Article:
Researchers build muscle in diseased mice, create human muscle cells in a dish
Skeletal muscle has proved to be very difficult to grow in patients with muscular dystrophy and other disorders that degrade and weaken muscle. Researchers at Boston Children's Hospital's Stem Cell Program now report boosting muscle mass and reversing disease in a mouse model of Duchenne muscular dystrophy, using a "cocktail" of three compounds identified through a new rapid culture system. Adding the same compounds to stem cells derived from patients' skin cells, they then successfully grew human muscle cells in a dish.
Senior investigator Leonard Zon, MD, director of the Stem Cell Program at Boston Children's and an investigator with the Howard Hughes Medical Institute, hopes for clinical trials to begin transplanting these cells into patients with muscle loss in the next several years. In the meantime, the screening technique, described in the journal Cell (published online November 7), can also be applied to multiple disorders beyond muscular dystrophy, he says.
The drug screening technique begins with zebrafish. Zon and colleagues placed tiny zebrafish blastomeres—cells from very early stage embryos—into 384-well culture dishes, adding one test compound to each well. This allowed them to screen 2,400 compounds at once, seeking ones that boosted numbers of muscle progenitor cells in the see-through fish as they developed.
The Zon Lab's earlier work with zebrafish led to a drug derived from prostaglandin that expands numbers of blood stem cells and is now in a Phase II clinical trial. But this time, researchers genetically modified the fish so that newly created muscle progenitor cells would show up in fluorescent green, and muscle fibers in red. This enabled the team to rapidly quantify muscle cells and fibers produced under different conditions, based on visual readouts—without having to examine each well's contents through laborious biochemical techniques.
"Automated imagers can take a picture to assay all the 384 wells within a matter of a week, as compared with several months with our earlier technique," says Zon, who is also a member of Boston Children's Division of Hematology/Oncology as well as the Harvard Stem Cell Institute (HSCI).
The zebrafish tests revealed six compounds that expanded numbers of skeletal muscle progenitor cells. The Zon Lab collaborated with Amy Wagers, PhD, of HSCI and the Joslin Diabetes Center, and C. Ronald Kahn, MD, of Joslin to conduct experiments in a mouse model of Duchenne muscular dystrophy. "One of our chemicals, forskolin, also increased engraftment of progenitors into the muscles of the mice," Zon says. "We found you could get more muscle mass just by making more progenitors."
(Forskolin, though not approved by the FDA, has been used since ancient times to treat a variety of disorders and is sold as a dietary supplement.)
3# Patient-specific cells
Zon, Wagers, Kahn and colleagues next turned to human cells in a dish, working with induced pluripotent stem cells (iPS cells) made from the skin cells of patients with Duchenne muscular dystrophy. "Many muscle diseases could not be adequately modeled in iPS cells in the past," notes Zon. "No one's been able to get iPS cells to form skeletal muscle."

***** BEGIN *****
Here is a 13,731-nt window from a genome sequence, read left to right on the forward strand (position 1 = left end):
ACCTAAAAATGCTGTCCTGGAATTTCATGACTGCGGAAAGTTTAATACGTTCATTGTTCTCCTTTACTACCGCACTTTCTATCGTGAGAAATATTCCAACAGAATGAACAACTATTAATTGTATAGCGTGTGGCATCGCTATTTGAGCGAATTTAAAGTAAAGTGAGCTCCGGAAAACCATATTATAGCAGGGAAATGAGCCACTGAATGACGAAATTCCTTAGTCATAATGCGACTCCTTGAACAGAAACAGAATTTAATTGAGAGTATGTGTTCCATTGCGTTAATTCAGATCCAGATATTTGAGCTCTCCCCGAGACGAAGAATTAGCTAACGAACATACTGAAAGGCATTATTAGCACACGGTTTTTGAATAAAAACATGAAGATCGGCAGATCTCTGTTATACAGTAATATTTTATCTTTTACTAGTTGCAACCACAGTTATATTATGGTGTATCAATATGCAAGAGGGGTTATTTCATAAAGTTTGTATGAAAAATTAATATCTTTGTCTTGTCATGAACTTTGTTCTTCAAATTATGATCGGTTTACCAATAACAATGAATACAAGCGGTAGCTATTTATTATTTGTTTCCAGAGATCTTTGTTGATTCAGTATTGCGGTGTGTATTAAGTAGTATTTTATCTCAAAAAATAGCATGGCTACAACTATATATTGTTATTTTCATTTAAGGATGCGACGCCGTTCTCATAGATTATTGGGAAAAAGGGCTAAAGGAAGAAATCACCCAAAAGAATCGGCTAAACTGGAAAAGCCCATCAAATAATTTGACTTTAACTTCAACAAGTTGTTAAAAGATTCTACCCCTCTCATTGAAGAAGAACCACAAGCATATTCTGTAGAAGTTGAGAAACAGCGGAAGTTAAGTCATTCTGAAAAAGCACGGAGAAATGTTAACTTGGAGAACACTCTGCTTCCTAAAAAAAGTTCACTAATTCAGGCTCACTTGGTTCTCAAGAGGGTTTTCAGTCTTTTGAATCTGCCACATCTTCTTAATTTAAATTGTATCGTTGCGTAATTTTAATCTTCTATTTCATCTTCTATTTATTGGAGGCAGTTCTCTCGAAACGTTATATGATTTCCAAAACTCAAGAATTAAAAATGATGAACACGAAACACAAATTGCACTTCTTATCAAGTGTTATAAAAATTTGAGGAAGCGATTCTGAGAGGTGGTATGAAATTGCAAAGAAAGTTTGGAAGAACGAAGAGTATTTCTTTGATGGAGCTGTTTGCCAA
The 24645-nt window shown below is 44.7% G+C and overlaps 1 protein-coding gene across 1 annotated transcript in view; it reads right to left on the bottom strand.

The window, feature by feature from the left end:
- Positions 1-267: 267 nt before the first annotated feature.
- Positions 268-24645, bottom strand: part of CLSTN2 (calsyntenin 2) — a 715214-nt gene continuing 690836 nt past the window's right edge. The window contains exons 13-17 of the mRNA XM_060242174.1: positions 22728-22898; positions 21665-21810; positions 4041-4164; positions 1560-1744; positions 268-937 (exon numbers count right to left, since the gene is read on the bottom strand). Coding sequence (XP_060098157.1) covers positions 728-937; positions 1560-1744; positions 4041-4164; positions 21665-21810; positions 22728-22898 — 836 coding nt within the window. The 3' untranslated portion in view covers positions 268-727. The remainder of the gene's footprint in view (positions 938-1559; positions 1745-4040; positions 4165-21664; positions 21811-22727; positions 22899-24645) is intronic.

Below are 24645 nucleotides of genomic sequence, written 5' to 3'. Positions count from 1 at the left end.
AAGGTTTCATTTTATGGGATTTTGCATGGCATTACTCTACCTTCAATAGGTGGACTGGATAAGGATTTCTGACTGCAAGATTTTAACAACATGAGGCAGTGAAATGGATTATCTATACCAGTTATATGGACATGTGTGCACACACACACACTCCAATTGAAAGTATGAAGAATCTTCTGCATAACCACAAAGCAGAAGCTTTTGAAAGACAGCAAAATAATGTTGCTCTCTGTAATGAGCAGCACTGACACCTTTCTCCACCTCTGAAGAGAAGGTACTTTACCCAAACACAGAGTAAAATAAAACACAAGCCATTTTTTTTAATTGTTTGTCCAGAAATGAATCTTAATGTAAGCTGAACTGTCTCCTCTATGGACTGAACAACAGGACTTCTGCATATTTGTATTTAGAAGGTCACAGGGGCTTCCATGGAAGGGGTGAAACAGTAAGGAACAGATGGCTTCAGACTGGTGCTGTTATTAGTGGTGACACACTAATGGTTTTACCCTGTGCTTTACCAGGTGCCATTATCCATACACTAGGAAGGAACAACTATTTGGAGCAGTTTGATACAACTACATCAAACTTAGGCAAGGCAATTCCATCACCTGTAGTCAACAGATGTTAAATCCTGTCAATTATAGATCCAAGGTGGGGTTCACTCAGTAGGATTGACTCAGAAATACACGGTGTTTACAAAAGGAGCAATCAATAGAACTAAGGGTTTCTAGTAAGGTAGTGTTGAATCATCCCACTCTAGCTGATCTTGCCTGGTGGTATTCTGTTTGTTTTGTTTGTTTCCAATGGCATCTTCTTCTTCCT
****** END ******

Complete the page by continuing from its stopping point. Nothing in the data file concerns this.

The researchers found that a combination of three small molecules (forskolin, basic fibroblast growth factor and a glycogen synthase kinase-3 GSK-3beta inhibitor) was able to reprogram iPS cells into muscle cells that successfully engrafted in mice.
Zon's next goal is to transplant these muscle cells from the dish into patients through clinical trials he hopes develop within the next several years. He may begin by trying to increase muscle mass in a specific anatomic location, but for a condition like Duchenne muscular dystrophy, he envisions a series of local injections in different parts of the body.
Zon believes that the combination of rapid zebrafish screening with patient-specific iPS cells will greatly speed up therapeutic development, allowing scientists to quickly vet large numbers of compounds and possible culture conditions. They can then enter a much shorter list of compounds into lengthier testing in human iPS cells that recapitulate the disease in question, as well as live mouse models.
"It's been very hard to figure out the conditions for making different tissues with iPS cells," Zon says. "We've created a very fast system to find what chemicals you need. Because it's so fast, we don't need a hypothesis to do an experiment—you can just do the screen, find the result and see what warrants pursuing."
The zebrafish system can also quickly spot inhibitors of tissue growth; in fact, it grew out of the lab's desire to find chemicals that blocked muscle development to treat rhabdomyosarcoma, a tumor that grows in skeletal muscle. The Zon Lab is also using it to find chemicals that can block expansion of melanocytes, potentially halting melanoma.
Using these technologies, the Zon Lab has developed and filed a patent on a platform for large-scale chemical screening in zebrafish. The lab has also benefited from funding from the Massachusetts Life Sciences Center.